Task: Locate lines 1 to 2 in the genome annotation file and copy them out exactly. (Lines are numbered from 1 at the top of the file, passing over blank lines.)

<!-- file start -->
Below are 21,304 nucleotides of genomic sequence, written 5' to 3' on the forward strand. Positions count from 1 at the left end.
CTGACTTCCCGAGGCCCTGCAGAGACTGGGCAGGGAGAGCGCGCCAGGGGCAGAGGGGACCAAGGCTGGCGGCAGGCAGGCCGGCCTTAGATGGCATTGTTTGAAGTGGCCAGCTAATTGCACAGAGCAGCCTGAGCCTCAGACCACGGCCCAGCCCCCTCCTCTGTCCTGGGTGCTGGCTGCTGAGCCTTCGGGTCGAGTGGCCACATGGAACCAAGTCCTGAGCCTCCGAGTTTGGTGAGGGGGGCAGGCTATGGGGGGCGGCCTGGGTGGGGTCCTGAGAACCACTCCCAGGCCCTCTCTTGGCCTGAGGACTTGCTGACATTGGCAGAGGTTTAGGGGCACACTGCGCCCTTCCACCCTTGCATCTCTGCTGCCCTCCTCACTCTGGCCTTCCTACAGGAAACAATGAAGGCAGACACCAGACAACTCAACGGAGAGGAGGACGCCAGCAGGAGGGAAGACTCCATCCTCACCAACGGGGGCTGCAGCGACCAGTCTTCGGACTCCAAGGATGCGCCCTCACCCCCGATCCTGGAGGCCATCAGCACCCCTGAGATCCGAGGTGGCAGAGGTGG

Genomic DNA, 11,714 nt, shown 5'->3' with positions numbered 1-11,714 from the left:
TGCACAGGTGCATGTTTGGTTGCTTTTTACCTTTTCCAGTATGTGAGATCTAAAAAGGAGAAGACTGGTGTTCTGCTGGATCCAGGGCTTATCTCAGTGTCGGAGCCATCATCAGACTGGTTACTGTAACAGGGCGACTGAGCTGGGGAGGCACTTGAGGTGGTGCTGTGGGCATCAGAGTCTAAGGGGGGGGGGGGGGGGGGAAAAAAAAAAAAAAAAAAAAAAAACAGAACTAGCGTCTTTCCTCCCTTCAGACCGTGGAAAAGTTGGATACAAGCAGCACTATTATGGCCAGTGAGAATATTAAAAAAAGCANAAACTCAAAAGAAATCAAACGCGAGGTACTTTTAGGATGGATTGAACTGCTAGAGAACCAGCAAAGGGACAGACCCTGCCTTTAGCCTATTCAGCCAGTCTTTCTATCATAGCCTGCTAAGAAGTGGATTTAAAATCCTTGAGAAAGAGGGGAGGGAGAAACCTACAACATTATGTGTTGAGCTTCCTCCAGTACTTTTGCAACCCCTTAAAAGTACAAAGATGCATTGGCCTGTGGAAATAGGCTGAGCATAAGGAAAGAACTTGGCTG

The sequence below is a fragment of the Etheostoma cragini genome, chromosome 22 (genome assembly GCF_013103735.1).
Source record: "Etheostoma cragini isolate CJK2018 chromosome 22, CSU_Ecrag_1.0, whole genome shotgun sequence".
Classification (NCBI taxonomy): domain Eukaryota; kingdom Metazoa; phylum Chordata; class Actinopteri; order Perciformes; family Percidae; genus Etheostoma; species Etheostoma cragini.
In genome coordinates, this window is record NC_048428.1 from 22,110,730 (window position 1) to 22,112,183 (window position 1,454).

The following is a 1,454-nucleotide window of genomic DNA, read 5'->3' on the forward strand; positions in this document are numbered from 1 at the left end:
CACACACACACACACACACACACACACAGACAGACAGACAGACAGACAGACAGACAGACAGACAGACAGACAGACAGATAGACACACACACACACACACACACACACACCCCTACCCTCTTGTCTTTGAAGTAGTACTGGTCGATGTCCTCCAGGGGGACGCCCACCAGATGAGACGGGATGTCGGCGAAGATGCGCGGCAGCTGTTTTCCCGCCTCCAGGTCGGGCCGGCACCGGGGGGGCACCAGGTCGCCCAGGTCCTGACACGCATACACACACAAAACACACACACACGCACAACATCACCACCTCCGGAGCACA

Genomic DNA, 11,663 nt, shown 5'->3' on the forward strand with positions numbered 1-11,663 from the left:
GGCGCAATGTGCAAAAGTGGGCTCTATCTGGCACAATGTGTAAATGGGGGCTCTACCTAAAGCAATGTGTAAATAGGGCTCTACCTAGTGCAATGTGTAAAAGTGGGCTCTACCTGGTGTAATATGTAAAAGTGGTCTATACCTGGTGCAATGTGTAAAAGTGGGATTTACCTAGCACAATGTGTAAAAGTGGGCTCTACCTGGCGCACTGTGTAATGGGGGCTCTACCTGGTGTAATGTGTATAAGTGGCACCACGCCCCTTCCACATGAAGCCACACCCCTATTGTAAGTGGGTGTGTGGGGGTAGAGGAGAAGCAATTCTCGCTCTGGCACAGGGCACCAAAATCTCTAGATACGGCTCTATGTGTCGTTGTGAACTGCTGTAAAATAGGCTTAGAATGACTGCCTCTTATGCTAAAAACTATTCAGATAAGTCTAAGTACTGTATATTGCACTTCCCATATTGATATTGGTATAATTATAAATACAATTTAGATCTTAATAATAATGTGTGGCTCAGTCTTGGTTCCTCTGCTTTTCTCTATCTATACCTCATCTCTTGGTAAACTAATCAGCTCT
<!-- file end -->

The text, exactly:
Below are 21,304 nucleotides of genomic sequence, written 5' to 3' on the forward strand. Positions count from 1 at the left end.
CTGACTTCCCGAGGCCCTGCAGAGACTGGGCAGGGAGAGCGCGCCAGGGGCAGAGGGGACCAAGGCTGGCGGCAGGCAGGCCGGCCTTAGATGGCATTGTTTGAAGTGGCCAGCTAATTGCACAGAGCAGCCTGAGCCTCAGACCACGGCCCAGCCCCCTCCTCTGTCCTGGGTGCTGGCTGCTGAGCCTTCGGGTCGAGTGGCCACATGGAACCAAGTCCTGAGCCTCCGAGTTTGGTGAGGGGGGCAGGCTATGGGGGGCGGCCTGGGTGGGGTCCTGAGAACCACTCCCAGGCCCTCTCTTGGCCTGAGGACTTGCTGACATTGGCAGAGGTTTAGGGGCACACTGCGCCCTTCCACCCTTGCATCTCTGCTGCCCTCCTCACTCTGGCCTTCCTACAGGAAACAATGAAGGCAGACACCAGACAACTCAACGGAGAGGAGGACGCCAGCAGGAGGGAAGACTCCATCCTCACCAACGGGGGCTGCAGCGACCAGTCTTCGGACTCCAAGGATGCGCCCTCACCCCCGATCCTGGAGGCCATCAGCACCCCTGAGATCCGAGGTGGCAGAGGTGG